With the exception of those $5 to $10 cold-pressed juice bottles, virtually all juices sold in the United States - both the refrigerated and shelf-stable versions - have been pasteurized. This heat destroys some of the antioxidant content of the fruit, especially its vitamin C. In fact, the only reason orange juice has any is because they add it back in (the chemical version, ascorbic acid) after the pasteurization process takes place. In the case of blueberry juice, its ORAC value is about half that of fresh blueberries. Regardless, there is still a respectable amount of antioxidants in blueberry juice. For comparison purposes, on an equal weight basis, it still contains more than kale.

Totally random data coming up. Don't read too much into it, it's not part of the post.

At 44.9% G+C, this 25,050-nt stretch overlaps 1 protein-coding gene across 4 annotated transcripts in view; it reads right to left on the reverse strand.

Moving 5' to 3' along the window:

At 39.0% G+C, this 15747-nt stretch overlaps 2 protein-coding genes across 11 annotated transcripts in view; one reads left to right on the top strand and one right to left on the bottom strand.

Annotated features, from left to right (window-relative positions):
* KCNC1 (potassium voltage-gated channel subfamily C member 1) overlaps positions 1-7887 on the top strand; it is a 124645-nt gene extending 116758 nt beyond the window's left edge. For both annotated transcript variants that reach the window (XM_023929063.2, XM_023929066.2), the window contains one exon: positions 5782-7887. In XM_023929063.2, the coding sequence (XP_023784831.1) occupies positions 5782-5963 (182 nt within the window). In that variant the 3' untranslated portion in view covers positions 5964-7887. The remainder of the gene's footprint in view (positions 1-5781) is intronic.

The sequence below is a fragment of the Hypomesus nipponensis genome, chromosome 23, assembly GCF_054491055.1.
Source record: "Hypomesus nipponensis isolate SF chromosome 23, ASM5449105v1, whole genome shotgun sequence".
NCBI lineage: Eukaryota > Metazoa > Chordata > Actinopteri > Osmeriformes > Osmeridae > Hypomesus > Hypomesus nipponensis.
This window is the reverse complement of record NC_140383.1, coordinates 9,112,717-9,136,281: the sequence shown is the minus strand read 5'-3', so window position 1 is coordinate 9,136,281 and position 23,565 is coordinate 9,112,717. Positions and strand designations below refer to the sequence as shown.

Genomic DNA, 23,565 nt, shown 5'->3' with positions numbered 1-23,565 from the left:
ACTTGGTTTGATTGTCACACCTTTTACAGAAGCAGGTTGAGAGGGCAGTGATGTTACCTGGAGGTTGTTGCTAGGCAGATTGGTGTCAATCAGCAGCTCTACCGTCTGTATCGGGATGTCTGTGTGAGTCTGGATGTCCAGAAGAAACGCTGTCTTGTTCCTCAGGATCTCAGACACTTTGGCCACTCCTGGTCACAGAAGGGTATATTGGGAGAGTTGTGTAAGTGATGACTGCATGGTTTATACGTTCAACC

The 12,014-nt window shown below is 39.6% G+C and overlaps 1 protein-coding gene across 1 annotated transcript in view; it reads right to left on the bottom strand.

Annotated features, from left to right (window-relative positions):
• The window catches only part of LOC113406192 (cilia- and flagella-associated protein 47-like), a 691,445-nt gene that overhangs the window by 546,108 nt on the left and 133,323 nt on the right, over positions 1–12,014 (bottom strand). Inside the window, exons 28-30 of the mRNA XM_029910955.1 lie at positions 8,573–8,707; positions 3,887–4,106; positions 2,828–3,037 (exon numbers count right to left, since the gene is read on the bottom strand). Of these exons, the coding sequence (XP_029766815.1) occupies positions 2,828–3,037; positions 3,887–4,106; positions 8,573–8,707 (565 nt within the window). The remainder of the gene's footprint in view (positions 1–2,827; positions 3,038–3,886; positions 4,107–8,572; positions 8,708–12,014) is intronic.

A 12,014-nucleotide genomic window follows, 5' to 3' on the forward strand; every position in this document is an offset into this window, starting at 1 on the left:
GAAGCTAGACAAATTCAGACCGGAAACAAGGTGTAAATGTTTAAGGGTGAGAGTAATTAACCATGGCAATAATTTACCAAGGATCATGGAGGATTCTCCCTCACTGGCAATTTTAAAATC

USDA Database for the Oxygen Radical Absorbance Capacity (ORAC) of Selected Foods, Release 2 - Prepared by Nutrient Data Laboratory, Beltsville Human Nutrition Research Center (BHNRC), Agricultural Research Service (ARS), U.S. Department of Agriculture (USDA) - May 2010